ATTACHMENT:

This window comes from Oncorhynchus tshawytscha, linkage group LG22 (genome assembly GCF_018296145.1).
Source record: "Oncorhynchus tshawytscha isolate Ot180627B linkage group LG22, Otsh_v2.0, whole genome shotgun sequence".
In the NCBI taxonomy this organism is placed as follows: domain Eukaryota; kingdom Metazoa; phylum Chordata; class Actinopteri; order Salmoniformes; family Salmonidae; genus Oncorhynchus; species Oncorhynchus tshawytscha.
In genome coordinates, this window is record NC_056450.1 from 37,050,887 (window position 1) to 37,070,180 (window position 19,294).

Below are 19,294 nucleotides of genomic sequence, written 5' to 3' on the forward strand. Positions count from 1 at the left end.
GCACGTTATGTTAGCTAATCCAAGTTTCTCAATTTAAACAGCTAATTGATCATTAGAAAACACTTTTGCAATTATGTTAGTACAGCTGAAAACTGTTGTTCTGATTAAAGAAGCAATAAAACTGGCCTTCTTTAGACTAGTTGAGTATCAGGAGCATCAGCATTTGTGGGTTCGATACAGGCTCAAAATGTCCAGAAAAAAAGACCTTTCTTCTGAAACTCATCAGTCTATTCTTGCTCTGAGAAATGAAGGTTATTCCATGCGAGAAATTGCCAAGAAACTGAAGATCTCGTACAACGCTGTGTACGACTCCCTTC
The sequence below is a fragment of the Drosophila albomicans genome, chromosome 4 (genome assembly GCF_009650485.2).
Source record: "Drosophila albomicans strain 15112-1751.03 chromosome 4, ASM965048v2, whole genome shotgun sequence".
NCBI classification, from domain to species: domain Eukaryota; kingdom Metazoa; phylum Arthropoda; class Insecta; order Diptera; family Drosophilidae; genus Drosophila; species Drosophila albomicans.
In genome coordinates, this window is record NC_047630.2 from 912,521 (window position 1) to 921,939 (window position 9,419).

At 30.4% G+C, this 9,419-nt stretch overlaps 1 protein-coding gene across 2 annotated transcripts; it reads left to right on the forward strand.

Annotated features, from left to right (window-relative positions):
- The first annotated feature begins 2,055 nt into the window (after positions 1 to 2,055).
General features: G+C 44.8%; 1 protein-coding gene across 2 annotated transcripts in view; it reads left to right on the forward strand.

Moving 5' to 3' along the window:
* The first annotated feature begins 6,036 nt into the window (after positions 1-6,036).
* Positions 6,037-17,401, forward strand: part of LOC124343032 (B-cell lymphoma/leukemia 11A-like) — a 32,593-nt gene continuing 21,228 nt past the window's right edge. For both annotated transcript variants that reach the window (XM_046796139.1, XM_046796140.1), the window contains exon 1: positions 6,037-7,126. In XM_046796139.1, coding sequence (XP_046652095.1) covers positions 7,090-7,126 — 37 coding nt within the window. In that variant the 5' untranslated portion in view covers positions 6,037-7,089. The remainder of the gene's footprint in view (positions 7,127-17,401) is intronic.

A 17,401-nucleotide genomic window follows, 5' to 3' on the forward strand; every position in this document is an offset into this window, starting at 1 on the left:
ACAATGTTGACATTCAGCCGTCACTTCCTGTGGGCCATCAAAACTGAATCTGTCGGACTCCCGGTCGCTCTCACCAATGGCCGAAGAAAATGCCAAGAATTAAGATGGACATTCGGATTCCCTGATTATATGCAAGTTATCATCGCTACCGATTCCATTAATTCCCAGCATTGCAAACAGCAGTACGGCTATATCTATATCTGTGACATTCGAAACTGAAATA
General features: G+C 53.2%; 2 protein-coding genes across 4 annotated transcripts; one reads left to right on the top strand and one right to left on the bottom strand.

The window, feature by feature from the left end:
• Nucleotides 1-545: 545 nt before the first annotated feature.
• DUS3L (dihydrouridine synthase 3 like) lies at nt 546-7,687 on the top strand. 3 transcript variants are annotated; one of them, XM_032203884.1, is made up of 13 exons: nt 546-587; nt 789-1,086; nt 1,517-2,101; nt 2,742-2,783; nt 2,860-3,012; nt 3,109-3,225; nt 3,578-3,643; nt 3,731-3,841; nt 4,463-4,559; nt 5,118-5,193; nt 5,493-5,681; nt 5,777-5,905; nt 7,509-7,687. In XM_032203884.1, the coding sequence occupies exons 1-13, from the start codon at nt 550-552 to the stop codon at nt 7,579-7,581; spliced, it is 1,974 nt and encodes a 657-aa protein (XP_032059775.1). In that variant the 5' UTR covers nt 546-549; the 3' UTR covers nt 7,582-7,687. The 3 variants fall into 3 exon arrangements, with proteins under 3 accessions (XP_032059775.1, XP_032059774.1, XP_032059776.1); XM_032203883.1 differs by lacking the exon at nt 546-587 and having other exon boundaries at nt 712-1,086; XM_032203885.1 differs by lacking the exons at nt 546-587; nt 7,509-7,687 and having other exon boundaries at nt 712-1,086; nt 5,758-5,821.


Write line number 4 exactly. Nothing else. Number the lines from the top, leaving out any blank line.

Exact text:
In genome coordinates, this window is record NC_056450.1 from 37,050,887 (window position 1) to 37,070,180 (window position 19,294).